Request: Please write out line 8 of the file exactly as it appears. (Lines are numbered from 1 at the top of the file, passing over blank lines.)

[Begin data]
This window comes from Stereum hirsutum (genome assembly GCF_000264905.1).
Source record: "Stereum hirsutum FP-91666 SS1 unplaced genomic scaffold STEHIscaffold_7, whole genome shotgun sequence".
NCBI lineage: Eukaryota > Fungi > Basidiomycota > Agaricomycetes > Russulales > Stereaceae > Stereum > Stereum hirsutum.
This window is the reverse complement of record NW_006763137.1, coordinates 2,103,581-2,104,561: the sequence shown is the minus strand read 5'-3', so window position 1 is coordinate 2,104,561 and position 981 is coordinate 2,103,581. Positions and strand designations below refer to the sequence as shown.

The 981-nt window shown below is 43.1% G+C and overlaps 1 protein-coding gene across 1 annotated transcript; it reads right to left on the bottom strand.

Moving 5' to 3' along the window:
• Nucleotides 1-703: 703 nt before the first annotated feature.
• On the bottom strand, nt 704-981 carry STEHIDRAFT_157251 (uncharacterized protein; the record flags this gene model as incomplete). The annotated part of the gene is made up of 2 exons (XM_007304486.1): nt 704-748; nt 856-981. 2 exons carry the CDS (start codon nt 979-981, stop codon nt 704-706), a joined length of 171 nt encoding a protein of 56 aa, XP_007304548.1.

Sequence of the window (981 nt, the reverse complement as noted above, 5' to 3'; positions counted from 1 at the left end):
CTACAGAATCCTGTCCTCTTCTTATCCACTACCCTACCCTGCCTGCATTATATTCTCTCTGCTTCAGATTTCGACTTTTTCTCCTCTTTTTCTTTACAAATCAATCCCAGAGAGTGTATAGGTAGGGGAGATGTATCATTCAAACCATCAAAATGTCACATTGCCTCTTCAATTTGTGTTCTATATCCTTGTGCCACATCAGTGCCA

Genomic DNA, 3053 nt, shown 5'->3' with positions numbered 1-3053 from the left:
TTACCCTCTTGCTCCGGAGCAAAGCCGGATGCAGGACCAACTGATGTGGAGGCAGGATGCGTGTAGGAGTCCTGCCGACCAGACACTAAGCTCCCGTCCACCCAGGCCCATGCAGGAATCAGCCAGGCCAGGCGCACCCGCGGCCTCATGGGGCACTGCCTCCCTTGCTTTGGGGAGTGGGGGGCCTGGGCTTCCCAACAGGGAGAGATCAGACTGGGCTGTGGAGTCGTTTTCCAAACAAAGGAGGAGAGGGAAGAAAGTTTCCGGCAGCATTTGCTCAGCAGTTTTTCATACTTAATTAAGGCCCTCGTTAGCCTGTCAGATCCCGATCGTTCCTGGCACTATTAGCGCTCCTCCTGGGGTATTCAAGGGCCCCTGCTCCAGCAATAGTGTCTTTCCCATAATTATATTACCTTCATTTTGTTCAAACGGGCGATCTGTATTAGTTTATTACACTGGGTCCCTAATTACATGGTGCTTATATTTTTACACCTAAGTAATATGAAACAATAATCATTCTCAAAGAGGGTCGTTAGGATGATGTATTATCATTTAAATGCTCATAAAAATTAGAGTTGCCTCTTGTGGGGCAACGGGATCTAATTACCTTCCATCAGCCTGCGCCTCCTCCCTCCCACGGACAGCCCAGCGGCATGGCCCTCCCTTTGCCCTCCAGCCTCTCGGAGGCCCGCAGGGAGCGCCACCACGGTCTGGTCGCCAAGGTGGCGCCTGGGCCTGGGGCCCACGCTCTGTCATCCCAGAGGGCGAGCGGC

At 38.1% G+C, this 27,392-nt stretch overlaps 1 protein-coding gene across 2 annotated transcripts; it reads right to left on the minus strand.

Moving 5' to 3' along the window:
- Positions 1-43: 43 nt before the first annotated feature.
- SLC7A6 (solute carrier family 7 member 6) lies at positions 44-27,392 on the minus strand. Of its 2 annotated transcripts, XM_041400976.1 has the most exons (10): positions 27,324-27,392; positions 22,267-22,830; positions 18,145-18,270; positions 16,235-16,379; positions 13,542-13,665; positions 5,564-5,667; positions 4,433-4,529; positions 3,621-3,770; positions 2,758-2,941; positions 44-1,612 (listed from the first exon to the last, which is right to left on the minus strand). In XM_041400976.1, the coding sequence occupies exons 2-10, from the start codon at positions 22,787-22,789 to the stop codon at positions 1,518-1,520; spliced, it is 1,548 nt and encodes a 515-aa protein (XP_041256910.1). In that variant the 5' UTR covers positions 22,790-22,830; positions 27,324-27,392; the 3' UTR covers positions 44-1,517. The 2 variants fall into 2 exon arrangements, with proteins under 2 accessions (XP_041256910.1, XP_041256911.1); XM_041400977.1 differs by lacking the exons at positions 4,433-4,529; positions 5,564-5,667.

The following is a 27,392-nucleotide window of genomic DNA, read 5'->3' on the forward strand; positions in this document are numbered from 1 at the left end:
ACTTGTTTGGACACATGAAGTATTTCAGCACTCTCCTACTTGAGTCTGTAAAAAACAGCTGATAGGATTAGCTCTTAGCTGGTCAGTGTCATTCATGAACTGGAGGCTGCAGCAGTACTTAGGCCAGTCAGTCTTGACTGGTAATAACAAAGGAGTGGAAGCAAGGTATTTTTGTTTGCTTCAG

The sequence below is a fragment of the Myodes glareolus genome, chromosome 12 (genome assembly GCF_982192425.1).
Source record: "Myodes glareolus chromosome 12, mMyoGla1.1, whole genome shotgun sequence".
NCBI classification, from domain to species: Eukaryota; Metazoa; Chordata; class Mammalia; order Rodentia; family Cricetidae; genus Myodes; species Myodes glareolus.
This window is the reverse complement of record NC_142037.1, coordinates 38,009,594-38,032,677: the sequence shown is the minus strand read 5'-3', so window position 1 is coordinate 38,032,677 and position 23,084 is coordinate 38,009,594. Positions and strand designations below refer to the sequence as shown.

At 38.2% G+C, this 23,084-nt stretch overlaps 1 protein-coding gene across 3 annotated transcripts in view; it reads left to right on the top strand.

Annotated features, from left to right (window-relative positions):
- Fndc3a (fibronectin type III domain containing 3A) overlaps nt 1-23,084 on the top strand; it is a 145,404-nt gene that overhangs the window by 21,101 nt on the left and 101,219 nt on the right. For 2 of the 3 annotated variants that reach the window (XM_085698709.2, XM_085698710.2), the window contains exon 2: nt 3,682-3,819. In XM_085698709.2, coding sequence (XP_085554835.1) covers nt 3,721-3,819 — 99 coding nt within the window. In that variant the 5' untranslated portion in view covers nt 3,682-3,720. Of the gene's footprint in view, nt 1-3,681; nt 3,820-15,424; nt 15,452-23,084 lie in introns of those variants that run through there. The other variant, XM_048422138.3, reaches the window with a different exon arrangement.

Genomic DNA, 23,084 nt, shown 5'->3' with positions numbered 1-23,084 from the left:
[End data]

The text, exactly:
• On the bottom strand, nt 704-981 carry STEHIDRAFT_157251 (uncharacterized protein; the record flags this gene model as incomplete). The annotated part of the gene is made up of 2 exons (XM_007304486.1): nt 704-748; nt 856-981. 2 exons carry the CDS (start codon nt 979-981, stop codon nt 704-706), a joined length of 171 nt encoding a protein of 56 aa, XP_007304548.1.